Skeletal muscle NOX4 is required for adaptive responses that prevent insulin resistance

Chrysovalantou E. Xirouchaki, Yaoyao Jia, Meagan J. McGrath, Spencer Greatorex, Melanie Tran, Troy L. Merry, Dawn Hong, Matthew J. Eramo, Sophie C. Broome, Jonathan S.T. Woodhead, Randall F. D'Souza, Jenny Gallagher, Ekaterina Salimova, Cheng Huang, Ralf B. Schittenhelm, Junichi Sadoshima, Matthew J. Watt, Christina A. Mitchell, Tony Tiganis

Research output: Contribution to journalArticleResearchpeer-review

30 Citations (Scopus)


Reactive oxygen species (ROS) generated during exercise are considered integral for the health-promoting effects of exercise. However, the precise mechanisms by which exercise and ROS promote metabolic health remain unclear. Here, we demonstrate that skeletal muscle NADPH oxidase 4 (NOX4), which is induced after exercise, facilitates ROS-mediated adaptive responses that promote muscle function, maintain redox balance, and prevent the development of insulin resistance. Conversely, reductions in skeletal muscle NOX4 in aging and obesity contribute to the development of insulin resistance. NOX4 deletion in skeletal muscle compromised exercise capacity and antioxidant defense and promoted oxidative stress and insulin resistance in aging and obesity. The abrogated adaptive mechanisms, oxidative stress, and insulin resistance could be corrected by deleting the H2O2-detoxifying enzyme GPX-1 or by treating mice with an agonist of NFE2L2, the master regulator of antioxidant defense. These findings causally link NOX4-derived ROS in skeletal muscle with adaptive responses that promote muscle function and insulin sensitivity.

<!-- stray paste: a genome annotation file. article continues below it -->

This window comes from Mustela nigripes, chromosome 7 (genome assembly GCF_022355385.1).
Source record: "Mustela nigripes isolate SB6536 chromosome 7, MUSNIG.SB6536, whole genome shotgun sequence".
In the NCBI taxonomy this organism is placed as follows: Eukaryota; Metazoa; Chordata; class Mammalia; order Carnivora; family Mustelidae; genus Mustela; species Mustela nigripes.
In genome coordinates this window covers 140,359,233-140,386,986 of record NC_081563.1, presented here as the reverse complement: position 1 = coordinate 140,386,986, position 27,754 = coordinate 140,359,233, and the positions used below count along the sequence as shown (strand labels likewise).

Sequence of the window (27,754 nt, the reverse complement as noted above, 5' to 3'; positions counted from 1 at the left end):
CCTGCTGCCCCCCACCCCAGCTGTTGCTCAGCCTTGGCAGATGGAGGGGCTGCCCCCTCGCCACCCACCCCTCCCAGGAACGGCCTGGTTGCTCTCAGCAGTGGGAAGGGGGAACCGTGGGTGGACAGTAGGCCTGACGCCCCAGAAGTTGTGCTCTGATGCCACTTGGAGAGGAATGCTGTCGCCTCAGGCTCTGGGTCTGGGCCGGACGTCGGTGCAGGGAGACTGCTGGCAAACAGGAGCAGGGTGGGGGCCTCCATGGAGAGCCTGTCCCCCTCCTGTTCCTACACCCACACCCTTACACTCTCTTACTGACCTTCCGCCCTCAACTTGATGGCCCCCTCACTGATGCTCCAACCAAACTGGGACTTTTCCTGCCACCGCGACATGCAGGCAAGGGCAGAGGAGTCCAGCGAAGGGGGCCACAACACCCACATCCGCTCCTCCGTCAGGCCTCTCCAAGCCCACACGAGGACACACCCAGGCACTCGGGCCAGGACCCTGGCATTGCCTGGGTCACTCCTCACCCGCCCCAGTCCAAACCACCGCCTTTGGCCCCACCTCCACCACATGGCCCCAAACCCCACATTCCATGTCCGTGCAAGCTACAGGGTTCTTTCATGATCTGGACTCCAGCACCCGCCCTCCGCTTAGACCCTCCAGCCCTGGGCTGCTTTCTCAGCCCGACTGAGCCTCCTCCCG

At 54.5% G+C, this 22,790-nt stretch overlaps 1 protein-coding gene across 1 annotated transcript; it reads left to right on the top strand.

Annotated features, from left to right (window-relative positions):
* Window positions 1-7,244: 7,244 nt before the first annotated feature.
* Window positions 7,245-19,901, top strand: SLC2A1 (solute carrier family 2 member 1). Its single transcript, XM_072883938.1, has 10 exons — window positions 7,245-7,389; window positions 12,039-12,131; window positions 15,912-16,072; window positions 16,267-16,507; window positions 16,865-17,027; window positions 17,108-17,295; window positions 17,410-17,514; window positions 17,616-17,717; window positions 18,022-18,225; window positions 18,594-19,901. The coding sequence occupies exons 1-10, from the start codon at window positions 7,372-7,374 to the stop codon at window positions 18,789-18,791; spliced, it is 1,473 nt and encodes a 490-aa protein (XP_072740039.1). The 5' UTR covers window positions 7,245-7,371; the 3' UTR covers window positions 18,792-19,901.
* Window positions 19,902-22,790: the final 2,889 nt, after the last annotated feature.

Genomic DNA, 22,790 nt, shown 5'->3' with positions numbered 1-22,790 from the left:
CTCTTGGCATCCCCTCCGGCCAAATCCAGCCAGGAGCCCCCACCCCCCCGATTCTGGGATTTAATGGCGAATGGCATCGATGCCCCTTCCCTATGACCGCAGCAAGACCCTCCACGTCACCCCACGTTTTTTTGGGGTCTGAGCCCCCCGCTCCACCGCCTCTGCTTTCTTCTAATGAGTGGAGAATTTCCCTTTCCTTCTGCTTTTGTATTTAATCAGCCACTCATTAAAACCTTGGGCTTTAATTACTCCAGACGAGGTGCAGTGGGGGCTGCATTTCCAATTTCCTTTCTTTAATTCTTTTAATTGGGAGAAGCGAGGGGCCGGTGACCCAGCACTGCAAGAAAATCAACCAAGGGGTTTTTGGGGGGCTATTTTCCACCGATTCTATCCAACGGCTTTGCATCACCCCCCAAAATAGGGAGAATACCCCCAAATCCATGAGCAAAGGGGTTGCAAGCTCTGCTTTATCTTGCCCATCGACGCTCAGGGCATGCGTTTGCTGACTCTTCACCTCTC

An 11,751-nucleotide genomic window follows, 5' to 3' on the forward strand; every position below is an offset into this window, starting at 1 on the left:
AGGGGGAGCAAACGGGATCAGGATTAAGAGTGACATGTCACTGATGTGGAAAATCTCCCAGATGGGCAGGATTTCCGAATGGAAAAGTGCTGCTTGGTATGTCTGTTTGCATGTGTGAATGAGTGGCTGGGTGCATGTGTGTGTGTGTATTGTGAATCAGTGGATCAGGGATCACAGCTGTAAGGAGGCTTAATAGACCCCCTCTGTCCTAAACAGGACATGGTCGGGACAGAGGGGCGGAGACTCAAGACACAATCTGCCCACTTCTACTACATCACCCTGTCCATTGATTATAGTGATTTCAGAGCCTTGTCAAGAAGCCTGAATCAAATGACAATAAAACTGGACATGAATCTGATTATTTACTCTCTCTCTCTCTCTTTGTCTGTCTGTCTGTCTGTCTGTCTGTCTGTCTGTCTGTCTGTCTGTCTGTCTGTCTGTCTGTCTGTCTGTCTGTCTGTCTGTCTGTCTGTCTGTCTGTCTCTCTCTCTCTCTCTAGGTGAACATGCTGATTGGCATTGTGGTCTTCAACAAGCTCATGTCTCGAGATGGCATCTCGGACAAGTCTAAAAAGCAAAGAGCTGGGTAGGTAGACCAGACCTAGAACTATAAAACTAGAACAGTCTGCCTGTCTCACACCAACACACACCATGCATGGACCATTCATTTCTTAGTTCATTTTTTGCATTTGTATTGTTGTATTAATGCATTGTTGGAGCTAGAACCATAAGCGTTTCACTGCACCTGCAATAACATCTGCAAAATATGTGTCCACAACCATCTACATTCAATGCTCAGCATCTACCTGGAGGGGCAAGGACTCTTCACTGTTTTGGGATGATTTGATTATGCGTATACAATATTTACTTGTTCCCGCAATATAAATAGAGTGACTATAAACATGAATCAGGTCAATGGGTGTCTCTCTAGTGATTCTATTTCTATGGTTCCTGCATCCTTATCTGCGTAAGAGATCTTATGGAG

Original languageEnglish
Article numbereabl4988
Number of pages24
JournalScience Advances
Issue number51
Publication statusPublished - 17 Dec 2021

Cite this